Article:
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Calling DOE 'cheap,' councilwoman demands bedbug answers

With school doors set to open in just weeks, City Councilwoman Gale Brewer wants to know why the education department hasn’t hired a contractor to handle the resurgence of bedbugs in its classrooms.

“I ask that you immediately initiate a bedbug treatment contract to deal with this issue before the start of the school year,” Brewer wrote to Chancellor Dennis Walcott last month.

Brewer penned the letter in response to a GothamSchools report that showed a tripling in the number of bedbugs cases found in schools last year, to 3,590.

The surge of cases has placed strain on the Department of Education’s pest management division, which is required to treat every case of bedbugs. Normally, that work is handled by a private pest management company, but schools have been without a specialized contractor for nearly a year.

Bidding on the new contract began nine months ago, but the DOE has yet to award it, spokeswoman Marge Feinberg said. Feinberg said that the city planned to respond to the letter, which also requested a list of the schools that were treated for bedbugs, but had not yet done so.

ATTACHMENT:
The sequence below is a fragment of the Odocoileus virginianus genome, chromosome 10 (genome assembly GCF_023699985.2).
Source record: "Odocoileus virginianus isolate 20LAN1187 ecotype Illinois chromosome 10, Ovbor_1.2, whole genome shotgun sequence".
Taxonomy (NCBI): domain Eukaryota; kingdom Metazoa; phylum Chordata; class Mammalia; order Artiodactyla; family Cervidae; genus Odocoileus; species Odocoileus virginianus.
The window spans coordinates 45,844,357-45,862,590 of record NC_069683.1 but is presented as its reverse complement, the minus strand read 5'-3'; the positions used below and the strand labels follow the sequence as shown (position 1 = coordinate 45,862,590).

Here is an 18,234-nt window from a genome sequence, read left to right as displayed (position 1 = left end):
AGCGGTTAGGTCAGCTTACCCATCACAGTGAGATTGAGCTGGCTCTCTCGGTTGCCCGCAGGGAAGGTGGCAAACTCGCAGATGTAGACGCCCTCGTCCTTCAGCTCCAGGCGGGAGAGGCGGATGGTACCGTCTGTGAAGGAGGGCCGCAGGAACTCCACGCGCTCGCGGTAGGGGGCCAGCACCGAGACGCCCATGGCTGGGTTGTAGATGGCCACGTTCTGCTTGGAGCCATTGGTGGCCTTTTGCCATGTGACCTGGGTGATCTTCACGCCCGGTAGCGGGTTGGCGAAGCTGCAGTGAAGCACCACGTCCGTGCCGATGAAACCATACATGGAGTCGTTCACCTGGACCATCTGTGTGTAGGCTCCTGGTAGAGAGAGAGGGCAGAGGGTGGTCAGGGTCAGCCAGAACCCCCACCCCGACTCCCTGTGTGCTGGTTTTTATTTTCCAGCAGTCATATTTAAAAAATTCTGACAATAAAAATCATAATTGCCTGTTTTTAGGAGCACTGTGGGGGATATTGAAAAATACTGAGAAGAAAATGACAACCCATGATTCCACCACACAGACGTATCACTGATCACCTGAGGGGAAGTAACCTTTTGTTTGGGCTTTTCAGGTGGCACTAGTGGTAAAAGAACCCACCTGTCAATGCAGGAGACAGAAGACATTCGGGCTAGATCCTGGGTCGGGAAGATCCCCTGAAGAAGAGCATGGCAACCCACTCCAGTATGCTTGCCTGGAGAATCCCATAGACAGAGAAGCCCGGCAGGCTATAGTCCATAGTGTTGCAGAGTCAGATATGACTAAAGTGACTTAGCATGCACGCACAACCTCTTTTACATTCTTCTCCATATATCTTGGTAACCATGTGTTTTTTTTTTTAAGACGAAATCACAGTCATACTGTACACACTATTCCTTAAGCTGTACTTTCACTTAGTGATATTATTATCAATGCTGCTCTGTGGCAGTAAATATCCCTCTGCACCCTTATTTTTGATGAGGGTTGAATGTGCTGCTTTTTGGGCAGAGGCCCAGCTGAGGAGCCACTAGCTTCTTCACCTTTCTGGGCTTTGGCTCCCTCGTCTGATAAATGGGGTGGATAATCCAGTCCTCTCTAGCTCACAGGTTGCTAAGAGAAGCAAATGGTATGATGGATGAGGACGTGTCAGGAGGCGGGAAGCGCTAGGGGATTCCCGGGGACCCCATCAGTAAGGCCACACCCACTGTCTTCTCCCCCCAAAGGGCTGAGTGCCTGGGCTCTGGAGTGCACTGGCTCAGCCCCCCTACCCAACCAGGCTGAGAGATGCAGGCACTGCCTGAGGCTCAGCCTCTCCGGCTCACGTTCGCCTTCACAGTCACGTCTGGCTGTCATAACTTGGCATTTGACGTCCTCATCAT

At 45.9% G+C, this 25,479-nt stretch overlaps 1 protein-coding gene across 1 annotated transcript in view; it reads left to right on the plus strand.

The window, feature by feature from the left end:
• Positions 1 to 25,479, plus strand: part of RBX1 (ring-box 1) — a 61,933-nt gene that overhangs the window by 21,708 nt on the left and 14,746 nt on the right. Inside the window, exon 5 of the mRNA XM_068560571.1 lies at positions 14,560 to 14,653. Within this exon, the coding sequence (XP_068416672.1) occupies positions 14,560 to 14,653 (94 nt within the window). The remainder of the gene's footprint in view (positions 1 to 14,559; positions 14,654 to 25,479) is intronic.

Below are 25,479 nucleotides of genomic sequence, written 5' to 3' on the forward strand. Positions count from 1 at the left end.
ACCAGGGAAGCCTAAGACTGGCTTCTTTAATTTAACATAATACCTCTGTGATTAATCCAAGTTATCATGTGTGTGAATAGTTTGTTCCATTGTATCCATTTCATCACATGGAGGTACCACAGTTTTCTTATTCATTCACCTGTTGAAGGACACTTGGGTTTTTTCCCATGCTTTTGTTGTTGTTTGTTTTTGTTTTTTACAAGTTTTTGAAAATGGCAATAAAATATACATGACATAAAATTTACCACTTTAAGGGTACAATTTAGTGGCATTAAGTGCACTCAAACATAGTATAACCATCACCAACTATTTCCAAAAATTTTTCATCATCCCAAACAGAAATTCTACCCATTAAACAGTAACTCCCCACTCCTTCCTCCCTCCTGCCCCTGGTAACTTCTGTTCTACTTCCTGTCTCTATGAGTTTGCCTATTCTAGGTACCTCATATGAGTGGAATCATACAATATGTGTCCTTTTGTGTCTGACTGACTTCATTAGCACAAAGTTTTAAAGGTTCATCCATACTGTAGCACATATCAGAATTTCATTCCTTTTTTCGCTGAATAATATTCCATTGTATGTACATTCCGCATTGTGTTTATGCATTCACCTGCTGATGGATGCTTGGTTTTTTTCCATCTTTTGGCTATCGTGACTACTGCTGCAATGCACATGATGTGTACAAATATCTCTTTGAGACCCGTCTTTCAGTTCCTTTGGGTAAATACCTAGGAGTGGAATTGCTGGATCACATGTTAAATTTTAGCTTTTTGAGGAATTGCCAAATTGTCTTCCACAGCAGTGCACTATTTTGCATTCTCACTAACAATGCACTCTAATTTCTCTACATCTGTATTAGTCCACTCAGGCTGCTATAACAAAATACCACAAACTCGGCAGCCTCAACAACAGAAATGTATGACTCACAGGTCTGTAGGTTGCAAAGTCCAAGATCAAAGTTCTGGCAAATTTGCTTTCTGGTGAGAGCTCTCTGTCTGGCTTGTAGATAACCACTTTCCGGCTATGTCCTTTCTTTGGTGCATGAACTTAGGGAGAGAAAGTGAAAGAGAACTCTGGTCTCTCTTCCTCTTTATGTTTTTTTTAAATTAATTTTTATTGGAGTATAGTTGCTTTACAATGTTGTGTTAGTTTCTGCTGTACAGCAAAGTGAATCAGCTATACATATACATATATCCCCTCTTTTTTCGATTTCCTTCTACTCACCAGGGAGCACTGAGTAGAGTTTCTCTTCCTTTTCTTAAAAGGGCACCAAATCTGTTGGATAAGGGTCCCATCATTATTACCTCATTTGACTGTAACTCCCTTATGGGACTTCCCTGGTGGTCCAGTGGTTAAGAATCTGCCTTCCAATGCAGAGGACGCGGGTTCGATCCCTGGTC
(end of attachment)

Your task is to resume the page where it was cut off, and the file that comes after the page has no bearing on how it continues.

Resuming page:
Brewer, who has traced the rise of bedbugs in New York City for years and was one of the first officials to enact legislation to fight them, said that further delay would only exacerbate the problem.

“We used to get 10 calls a day from people in my district who found it all over,” Brewer said. “Luckily we’re not getting them anymore because the hotels and stores and theaters have figured out how best to treat it. It’s only the cheap people who aren’t doing it right, like the DOE.”

Brewer acknowledged that schools face a “terrible challenge” to completely eradicate bedbugs because the majority of the cases come from students who bring them from their infested homes.

The DOE has made strides to raise awareness with parents and school staff, publishing comprehensive guides for how to prevent home infestations. Staff who find bedbugs can also now email pictures of the bugs to health officials in a change meant to speed up the process for treating schools.

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